THE average person is only able to fully relax for 36 minutes a day — just three hours across the working week, new research has revealed.
A study into the working patterns and downtime of 2,000 people found seven in ten feel 'overworked' — with work stress and too few proper breaks the leading causes of a lack of 'me time'.
Brits were most likely to cite the stress around saving money and general worries over work when quizzed on where the pressure in their lives originates.
The research was commissioned by PG tips Green Tea to mark the launch of their campaign to re-energise the nation and encourage people to take regular breaks.
Results show less than half (47 per cent) of workers take a proper break every day, with one in ten feeling they never take a break in a typical work day.
In fact, as many as 30 per cent of those polled feel it has been over six months since they felt fully able to break from work and recharge.
And the build-up is taking its toll — the average worker makes three mistakes every week, more than 150 a year, because of tiredness, according to results.
With the nation over-worked and under-rested, the report also reveals an exciting new school of thought that reveals the colour green could hold the key to helping
the nation supercharge their breaks to feel more refreshed.
PG tips Green Tea produced a 'green paper' report -a wide-reaching review of well-documented studies exploring the psychological benefits of the colour green.
The report highlights a range of untapped benefits including the concept of 'eco-therapy'.
Numerous studies have confirmed that access to green spaces improves feelings of positivity and wellbeing as a result of spending time outdoors.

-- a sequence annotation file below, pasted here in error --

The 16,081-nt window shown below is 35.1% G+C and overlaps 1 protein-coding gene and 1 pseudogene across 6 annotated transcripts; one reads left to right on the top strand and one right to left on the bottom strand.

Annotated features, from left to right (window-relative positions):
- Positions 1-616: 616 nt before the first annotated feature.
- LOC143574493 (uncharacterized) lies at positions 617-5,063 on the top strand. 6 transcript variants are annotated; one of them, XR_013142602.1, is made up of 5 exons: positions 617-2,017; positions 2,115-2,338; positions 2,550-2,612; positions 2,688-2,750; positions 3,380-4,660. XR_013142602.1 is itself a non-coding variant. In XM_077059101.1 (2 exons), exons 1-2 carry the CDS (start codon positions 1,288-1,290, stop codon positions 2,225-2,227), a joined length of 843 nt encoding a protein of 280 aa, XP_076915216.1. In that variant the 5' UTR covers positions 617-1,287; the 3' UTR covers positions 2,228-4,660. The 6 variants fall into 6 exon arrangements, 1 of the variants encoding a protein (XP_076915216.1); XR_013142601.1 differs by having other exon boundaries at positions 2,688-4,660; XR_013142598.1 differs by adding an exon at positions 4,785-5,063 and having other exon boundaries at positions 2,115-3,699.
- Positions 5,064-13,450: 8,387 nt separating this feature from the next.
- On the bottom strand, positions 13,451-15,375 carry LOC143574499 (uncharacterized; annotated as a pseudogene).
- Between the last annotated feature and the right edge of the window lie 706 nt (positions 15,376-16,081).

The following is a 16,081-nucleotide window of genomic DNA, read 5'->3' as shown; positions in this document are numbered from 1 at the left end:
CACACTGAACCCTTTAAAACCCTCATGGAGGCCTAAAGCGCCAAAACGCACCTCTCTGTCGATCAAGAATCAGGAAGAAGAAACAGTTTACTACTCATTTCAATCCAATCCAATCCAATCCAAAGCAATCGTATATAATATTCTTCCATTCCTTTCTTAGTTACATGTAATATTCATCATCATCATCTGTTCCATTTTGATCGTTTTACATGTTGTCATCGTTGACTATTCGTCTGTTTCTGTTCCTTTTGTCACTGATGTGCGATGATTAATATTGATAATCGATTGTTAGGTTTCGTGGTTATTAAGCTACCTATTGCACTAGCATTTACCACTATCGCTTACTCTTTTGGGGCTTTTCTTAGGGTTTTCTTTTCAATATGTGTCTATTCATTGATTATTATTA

But the green paper report reveals it isn't only the 'green outdoors' that has this effect; our primal association with the colour extends to many forms, with workplaces citing improved productivity among workers when the walls are painted green.
In fact, even consuming 'green' food and drink — from leafy vegetables to green tea — has also been shown to produce feelings of energy and invigoration simply by association.
This fresh perspective on the 'power of green' could hold the key to maximizing our 'me-time' to boost feelings of positivity and reinvigoration.
Further insights reveal that even when people do manage a five minute break at work, it's rarely beneficial — just one in five said they feel refreshed after stopping.
And while a break is most likely to include a cup of tea (45 per cent), a third of people won't even leave their desks and will browse online; while a quarter will do life admin such as paying bills or shopping online.
Even when 'relaxing' at home, one in four admits they zone out in front of the TV, while nearly a third (32 per cent) are on the phone leading to a lack of feeling properly refreshed.
Perhaps that's why just 29 per cent of people said that they feel rested when getting time to themselves.